After the Hang Seng Index fell to its 13-year-low in late October, Chinese stock analysts and medical experts sent signals that Beijing planned to ease its Covid rules soon.

Hong Hao, managing director and head of research at BOCOM International, tweeted on November 1 that Beijing had already formed a “reopening committee” led by Wang Huning, a politburo standing committee member. Hong said China might ease its quarantine rules in March, after the winter cold season and Chinese New Year holiday.

Covid lockdowns have taken a heavy toll on China’s economy and society. Image: Screengrab / HBO

On November 4, Zeng Guang, a former chief epidemiologist at the Chinese Center for Disease Control and Prevention, said substantial changes to China’s zero-Covid policy would soon be implemented. The Hang Seng Index has rebounded by 18% so far this month.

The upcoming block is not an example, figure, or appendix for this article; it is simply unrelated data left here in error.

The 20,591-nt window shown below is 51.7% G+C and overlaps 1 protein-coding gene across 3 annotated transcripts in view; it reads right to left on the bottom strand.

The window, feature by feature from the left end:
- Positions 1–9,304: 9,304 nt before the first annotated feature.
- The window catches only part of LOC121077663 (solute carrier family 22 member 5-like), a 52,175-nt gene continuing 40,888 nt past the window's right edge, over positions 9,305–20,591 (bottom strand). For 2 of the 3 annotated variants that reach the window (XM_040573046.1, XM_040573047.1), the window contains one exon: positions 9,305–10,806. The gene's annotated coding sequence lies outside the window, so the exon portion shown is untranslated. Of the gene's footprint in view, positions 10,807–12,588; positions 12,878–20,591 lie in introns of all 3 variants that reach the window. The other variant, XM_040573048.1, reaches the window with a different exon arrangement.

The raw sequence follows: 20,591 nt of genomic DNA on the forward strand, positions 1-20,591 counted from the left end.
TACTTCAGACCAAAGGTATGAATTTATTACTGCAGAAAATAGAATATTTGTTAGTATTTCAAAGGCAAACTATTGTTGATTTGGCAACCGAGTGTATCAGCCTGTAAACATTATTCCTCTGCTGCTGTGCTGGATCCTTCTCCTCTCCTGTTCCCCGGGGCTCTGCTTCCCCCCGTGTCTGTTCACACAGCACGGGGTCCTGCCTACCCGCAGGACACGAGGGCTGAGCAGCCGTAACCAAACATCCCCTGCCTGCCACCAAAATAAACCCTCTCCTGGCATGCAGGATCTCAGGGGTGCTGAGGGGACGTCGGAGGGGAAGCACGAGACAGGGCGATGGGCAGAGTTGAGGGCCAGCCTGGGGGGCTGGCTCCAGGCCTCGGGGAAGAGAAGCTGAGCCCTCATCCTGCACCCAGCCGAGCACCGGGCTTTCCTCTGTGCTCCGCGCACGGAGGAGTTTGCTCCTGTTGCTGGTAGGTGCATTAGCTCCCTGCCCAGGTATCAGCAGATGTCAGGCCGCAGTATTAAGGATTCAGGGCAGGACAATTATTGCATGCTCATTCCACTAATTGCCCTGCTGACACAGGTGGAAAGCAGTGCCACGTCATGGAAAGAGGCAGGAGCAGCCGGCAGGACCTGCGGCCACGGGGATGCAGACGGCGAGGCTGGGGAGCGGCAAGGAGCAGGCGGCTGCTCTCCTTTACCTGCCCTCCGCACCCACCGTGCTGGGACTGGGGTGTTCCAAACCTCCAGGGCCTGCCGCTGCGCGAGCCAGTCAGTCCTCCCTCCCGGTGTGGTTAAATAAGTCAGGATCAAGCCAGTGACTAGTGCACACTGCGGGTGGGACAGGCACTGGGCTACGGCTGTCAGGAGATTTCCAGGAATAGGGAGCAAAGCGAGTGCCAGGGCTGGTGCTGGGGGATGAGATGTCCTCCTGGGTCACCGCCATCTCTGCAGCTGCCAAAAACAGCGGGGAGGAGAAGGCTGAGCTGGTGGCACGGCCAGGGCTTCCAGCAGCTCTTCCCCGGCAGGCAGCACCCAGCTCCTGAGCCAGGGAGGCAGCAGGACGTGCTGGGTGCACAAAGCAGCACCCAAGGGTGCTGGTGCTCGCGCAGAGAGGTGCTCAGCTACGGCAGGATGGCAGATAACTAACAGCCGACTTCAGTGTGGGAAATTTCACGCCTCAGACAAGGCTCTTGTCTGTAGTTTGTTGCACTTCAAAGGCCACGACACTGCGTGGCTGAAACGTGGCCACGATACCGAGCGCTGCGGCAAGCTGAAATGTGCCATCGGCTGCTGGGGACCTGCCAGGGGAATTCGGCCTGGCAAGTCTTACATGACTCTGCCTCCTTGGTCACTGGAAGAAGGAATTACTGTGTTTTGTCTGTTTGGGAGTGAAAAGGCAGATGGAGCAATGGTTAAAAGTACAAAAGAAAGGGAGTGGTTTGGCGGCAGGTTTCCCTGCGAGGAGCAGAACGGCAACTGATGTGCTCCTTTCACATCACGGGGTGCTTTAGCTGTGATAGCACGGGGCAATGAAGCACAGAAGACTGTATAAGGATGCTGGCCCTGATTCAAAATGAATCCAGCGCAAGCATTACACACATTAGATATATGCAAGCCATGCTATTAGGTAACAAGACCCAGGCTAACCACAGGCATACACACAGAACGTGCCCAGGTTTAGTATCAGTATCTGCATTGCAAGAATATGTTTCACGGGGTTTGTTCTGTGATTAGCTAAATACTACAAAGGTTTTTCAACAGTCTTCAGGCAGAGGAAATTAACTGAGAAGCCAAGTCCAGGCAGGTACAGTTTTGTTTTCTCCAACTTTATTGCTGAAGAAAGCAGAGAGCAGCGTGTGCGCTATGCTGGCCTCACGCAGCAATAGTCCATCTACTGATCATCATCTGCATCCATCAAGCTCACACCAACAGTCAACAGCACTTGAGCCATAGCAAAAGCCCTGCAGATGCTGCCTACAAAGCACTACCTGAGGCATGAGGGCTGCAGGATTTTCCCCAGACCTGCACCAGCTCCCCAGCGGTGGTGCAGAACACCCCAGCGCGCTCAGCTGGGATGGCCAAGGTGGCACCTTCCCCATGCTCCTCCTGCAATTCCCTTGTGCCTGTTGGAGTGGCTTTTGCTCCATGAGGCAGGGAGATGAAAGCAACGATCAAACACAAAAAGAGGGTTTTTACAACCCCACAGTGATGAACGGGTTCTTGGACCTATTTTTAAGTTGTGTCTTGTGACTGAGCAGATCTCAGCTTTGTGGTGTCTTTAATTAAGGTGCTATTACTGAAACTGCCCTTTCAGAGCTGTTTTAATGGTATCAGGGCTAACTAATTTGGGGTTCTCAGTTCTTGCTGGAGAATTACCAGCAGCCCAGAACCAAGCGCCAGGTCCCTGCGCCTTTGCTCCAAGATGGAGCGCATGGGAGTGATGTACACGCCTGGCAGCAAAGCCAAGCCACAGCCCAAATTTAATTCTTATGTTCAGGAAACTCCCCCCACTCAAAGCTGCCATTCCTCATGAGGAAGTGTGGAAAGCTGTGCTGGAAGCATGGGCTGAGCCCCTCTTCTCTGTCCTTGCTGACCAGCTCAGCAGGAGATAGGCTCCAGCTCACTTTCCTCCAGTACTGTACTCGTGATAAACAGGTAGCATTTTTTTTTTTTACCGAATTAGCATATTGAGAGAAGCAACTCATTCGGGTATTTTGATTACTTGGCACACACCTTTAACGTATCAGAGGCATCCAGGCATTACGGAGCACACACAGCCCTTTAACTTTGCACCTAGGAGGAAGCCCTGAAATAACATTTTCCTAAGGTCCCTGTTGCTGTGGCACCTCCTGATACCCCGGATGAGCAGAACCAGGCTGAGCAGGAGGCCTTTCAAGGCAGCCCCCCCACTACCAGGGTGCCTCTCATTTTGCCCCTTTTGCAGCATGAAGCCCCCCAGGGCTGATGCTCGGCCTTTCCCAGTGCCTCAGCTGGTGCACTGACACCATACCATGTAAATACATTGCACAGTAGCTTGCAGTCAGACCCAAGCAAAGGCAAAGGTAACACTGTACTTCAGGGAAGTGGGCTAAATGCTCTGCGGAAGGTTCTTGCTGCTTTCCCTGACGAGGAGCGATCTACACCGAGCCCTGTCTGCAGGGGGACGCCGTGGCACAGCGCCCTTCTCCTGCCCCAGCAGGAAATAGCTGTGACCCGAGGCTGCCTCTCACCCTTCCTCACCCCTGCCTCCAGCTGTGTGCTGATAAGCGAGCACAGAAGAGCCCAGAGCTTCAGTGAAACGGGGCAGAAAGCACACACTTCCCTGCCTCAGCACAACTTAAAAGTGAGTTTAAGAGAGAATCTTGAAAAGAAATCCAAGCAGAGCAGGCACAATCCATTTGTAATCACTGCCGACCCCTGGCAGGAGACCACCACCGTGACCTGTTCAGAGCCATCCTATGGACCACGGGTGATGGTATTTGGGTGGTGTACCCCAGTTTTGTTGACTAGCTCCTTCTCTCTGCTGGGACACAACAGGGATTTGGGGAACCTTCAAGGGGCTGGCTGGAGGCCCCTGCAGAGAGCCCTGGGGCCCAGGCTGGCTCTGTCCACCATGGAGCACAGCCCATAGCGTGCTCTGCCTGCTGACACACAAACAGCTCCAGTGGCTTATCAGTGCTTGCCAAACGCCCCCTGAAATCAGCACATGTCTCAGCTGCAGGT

However, some medical experts warned that it was not yet time for China to fully resume quarantine-free travel given that most of China’s population has not been inoculated with Western-made mRNA vaccines, which have proven far superior to its indigenous Sinovac and Sinopharm shots. 

More than 80% of Taiwan’s 24 million people have been fully inoculated with three doses of Western vaccines. Still, the self-governing island has recorded more than 20,000 cases and about 50-60 deaths per day. The deceased were either not fully vaccinated or had underlying chronic diseases, reports have said. 

Read: To zero-Covid or not to zero-Covid in China

Follow Jeff Pao on Twitter at @jeffpao3